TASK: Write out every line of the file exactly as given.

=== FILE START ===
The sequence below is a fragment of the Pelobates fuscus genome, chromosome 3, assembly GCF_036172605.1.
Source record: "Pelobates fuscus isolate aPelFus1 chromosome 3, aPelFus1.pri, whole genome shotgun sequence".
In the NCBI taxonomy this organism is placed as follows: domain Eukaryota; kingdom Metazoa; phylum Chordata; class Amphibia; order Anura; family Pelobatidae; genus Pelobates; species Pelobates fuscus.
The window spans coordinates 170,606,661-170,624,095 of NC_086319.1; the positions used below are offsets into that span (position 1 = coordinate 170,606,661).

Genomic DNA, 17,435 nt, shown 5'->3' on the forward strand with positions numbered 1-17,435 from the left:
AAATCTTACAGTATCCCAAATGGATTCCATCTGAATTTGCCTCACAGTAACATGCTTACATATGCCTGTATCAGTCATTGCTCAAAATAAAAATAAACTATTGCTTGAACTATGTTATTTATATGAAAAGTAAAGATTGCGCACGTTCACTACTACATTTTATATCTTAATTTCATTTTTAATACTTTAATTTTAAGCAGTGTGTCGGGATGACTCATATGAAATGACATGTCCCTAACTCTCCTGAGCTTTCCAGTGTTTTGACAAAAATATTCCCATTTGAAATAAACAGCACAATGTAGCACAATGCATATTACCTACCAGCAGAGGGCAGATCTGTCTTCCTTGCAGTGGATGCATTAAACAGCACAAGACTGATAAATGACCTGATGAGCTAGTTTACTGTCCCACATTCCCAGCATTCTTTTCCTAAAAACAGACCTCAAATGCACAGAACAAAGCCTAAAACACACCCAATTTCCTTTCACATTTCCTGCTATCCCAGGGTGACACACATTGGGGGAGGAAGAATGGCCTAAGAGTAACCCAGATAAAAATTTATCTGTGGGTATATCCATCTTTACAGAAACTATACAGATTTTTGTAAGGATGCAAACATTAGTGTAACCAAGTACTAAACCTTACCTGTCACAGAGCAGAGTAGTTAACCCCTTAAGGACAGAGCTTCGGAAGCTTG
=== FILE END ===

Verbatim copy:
The sequence below is a fragment of the Pelobates fuscus genome, chromosome 3, assembly GCF_036172605.1.
Source record: "Pelobates fuscus isolate aPelFus1 chromosome 3, aPelFus1.pri, whole genome shotgun sequence".
In the NCBI taxonomy this organism is placed as follows: domain Eukaryota; kingdom Metazoa; phylum Chordata; class Amphibia; order Anura; family Pelobatidae; genus Pelobates; species Pelobates fuscus.
The window spans coordinates 170,606,661-170,624,095 of NC_086319.1; the positions used below are offsets into that span (position 1 = coordinate 170,606,661).

Genomic DNA, 17,435 nt, shown 5'->3' on the forward strand with positions numbered 1-17,435 from the left:
AAATCTTACAGTATCCCAAATGGATTCCATCTGAATTTGCCTCACAGTAACATGCTTACATATGCCTGTATCAGTCATTGCTCAAAATAAAAATAAACTATTGCTTGAACTATGTTATTTATATGAAAAGTAAAGATTGCGCACGTTCACTACTACATTTTATATCTTAATTTCATTTTTAATACTTTAATTTTAAGCAGTGTGTCGGGATGACTCATATGAAATGACATGTCCCTAACTCTCCTGAGCTTTCCAGTGTTTTGACAAAAATATTCCCATTTGAAATAAACAGCACAATGTAGCACAATGCATATTACCTACCAGCAGAGGGCAGATCTGTCTTCCTTGCAGTGGATGCATTAAACAGCACAAGACTGATAAATGACCTGATGAGCTAGTTTACTGTCCCACATTCCCAGCATTCTTTTCCTAAAAACAGACCTCAAATGCACAGAACAAAGCCTAAAACACACCCAATTTCCTTTCACATTTCCTGCTATCCCAGGGTGACACACATTGGGGGAGGAAGAATGGCCTAAGAGTAACCCAGATAAAAATTTATCTGTGGGTATATCCATCTTTACAGAAACTATACAGATTTTTGTAAGGATGCAAACATTAGTGTAACCAAGTACTAAACCTTACCTGTCACAGAGCAGAGTAGTTAACCCCTTAAGGACAGAGCTTCGGAAGCTTG